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Motion Sickness

What is motion sickness?

Motion Sickness Care Guide

  • Motion sickness, also known as travel sickness, is a condition that affects your senses and vestibular system. Your senses include the eyes, ears, and other parts of your body that receive and respond to stimuli, such as skin, muscles, and joints. The vestibular system helps keep you in balance, whether you are moving or not moving. It is made up of the inner ear, nerves, and brain. The inner ear contains the nerve of the ear and small organs for hearing and maintaining your balance. The inner ear is filled with fluid that acts as a sensor when you change the position of your head.

  • Normally, the brain receives sets of messages from all of your senses and vestibular system. These messages are put together in the brain to make a picture of your position of your body. With motion sickness, opposing messages that are coming from the different senses and vestibular system do not agree with each other. When this mismatch of information happens, the brain cannot piece together the messages to make a picture. This confuses your brain, which tells you that something is wrong by causing motion sickness.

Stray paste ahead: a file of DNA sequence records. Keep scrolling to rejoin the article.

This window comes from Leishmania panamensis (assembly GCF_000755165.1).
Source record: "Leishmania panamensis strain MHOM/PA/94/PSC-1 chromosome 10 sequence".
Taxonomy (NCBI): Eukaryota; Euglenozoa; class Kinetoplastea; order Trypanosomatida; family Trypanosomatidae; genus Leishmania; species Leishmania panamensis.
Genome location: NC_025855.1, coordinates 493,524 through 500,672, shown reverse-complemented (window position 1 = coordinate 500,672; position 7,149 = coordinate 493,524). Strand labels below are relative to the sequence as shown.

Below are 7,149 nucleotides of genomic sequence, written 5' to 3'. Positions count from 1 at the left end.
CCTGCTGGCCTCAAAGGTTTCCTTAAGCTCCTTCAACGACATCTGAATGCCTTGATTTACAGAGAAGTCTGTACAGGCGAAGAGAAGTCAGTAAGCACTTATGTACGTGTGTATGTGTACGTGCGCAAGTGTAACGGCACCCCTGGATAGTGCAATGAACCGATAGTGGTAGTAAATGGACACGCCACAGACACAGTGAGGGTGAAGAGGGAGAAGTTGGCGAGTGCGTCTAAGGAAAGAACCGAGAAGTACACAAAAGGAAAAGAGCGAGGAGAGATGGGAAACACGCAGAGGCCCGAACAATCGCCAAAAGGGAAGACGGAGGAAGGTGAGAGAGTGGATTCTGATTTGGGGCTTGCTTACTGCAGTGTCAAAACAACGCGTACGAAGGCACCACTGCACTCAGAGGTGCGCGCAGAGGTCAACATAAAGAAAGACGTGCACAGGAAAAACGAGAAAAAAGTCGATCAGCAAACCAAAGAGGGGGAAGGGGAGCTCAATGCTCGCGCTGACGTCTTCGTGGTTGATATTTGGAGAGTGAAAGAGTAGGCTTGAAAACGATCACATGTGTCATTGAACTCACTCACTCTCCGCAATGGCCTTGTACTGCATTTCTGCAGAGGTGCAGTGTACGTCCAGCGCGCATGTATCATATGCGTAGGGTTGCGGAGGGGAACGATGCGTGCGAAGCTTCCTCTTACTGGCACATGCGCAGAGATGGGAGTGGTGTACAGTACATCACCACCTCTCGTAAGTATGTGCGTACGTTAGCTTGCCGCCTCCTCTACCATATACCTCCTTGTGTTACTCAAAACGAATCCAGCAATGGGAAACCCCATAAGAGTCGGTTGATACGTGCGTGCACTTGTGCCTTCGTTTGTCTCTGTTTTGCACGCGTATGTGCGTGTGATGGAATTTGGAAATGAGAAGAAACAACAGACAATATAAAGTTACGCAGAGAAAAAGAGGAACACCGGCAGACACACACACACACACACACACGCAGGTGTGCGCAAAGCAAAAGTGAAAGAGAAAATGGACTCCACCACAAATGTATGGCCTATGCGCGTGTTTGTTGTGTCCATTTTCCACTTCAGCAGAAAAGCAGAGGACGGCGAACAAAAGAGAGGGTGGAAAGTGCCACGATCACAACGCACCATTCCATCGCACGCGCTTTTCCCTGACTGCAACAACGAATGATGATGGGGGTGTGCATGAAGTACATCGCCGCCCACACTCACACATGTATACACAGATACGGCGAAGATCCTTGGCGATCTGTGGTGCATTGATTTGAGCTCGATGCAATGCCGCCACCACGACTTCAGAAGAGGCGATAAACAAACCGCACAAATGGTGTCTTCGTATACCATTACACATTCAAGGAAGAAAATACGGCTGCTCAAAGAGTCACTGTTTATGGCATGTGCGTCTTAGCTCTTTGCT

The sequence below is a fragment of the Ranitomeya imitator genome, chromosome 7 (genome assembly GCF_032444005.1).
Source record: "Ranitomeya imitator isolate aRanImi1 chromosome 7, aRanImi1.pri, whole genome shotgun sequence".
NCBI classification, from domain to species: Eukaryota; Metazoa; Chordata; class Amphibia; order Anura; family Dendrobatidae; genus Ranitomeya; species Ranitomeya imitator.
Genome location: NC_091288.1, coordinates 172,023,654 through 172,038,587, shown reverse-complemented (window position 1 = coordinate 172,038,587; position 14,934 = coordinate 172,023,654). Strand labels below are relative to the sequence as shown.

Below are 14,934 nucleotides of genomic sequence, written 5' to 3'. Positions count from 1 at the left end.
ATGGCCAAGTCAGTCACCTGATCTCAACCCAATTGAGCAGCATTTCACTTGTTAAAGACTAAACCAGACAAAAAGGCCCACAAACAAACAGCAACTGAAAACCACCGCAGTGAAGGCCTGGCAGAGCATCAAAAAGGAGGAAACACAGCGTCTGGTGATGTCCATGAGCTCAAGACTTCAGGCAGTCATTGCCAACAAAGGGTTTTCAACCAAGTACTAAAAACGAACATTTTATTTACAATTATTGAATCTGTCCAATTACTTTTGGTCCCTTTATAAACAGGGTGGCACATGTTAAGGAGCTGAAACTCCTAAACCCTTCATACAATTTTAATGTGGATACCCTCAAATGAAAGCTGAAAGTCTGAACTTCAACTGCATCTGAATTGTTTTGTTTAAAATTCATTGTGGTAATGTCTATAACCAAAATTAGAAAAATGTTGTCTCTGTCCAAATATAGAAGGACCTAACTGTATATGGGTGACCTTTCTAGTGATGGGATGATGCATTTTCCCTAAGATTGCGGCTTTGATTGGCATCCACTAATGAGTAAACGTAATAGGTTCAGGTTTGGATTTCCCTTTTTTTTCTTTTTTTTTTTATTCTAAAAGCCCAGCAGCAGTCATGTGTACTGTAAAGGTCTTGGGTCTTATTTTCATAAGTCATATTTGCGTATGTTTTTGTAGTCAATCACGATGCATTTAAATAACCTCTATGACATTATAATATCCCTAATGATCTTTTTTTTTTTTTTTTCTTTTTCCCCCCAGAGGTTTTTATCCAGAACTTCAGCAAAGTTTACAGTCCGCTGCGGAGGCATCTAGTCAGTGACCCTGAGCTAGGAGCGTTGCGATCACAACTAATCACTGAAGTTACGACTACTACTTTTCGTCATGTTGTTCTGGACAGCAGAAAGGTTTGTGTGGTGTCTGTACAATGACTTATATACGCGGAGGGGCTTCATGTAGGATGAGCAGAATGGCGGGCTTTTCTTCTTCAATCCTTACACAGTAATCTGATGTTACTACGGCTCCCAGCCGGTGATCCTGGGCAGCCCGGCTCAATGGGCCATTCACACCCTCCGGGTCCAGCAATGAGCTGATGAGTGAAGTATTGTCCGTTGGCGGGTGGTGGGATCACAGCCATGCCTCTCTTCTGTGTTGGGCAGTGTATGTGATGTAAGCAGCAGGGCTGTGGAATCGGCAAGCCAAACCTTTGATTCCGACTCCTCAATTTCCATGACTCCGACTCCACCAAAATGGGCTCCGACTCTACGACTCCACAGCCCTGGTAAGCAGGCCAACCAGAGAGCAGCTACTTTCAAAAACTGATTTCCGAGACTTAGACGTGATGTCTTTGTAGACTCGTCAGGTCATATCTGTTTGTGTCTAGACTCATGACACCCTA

What causes motion sickness?

Motion sickness may occur with or without you moving. Watching a movie on a large screen or a movie scene that involves a shaking motion may cause motion sickness. It may also be caused by virtual reality rides in amusement parks. Certain foods and drinks may make motion sickness worse, such as those with increased salt, caffeine, or alcohol content. Caffeine may be found in coffee, tea, soda, and some sports foods and drinks. The following factors or conditions may increase your risk of having motion sickness:

  • Diseases, such ear problems or infections, migraine headaches, or poor blood flow in the body.